For all items, companies must disclose their use of a nonfinancial asset that differs from its highest and best use, if the asset is measured at FV in the company’s statement of financial position or its FV is disclosed on the basis of highest and best use. For items not measured at FV in the statement of financial position but for which the FV must be disclosed, companies must disclose only the item’s level in the hierarchy. This disclosure of hierarchy level isn’t required of private companies, however.
When do the standards kick in?

Companies must prospectively apply the standards set forth in ASU 2011-04. The standards take effect for public companies during the interim and annual periods beginning after Dec. 15, 2011; they’re effective for private companies for annual periods beginning after that same date. As a result, most companies will adopt the standards early next year.

Reach Out for More Information to Safe Harbor LLP

For more information on FASB fair value measurement and disclosures, please give us a call at 415.742.4249 or contact us via email. We can also help you determine how these new standards apply to your business.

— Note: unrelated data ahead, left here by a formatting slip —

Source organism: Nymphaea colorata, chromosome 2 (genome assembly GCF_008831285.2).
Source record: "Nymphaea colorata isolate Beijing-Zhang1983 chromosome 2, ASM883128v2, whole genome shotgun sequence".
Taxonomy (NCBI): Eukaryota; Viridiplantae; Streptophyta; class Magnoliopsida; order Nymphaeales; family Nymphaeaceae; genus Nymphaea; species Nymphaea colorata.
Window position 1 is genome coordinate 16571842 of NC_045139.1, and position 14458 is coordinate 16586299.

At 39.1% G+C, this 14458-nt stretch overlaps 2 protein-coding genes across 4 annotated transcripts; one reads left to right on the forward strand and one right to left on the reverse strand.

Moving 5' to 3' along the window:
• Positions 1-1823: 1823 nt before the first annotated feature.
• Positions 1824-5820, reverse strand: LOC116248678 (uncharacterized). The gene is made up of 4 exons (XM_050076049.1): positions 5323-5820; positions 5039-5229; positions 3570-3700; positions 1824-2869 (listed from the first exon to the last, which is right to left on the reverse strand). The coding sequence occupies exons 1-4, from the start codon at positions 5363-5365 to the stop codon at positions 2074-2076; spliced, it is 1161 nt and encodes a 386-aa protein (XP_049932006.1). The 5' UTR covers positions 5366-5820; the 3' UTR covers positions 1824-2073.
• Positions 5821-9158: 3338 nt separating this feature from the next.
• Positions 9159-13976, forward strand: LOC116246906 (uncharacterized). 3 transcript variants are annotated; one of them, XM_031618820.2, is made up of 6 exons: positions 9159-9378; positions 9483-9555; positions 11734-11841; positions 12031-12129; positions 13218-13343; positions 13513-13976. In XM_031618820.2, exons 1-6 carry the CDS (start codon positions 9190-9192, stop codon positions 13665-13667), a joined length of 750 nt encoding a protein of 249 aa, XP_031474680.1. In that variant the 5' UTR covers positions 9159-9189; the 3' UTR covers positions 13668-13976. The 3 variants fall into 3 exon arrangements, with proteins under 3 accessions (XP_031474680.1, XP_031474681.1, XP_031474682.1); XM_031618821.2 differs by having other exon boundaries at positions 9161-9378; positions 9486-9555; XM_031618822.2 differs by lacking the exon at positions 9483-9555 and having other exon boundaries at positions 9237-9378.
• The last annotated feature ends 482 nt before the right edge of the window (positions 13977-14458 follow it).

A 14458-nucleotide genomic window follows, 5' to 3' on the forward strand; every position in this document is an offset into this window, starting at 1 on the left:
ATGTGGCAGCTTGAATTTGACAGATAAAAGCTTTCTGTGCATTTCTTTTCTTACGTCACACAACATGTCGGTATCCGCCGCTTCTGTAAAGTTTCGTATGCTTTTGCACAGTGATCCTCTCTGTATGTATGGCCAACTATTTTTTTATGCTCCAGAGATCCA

IRS Circular 230 Notice

The Internal Revenue Service requires Safe Harbor LLP to inform the reader that any tax advice contained in this correspondence cannot be used for the purpose of avoiding penalties under the Internal Revenue Code or for promoting, marketing or recommending to another party any transaction or matter addressed.

About Safe Harbor CPAs – a Professional CPA Firm in San Francisco

Safe Harbor LLP is a CPA firm that specializes in accounting and tax services for individuals and businesses throughout the San Francisco Bay Area and greater California. Safe Harbor CPAs helps both individuals and businesses with tax preparation, IRS audit defense, and audited financial statements. The firm prides itself on friendly yet professional service and utilizes state-of-the-art Internet technology to provide quality customer service.

Comments are closed.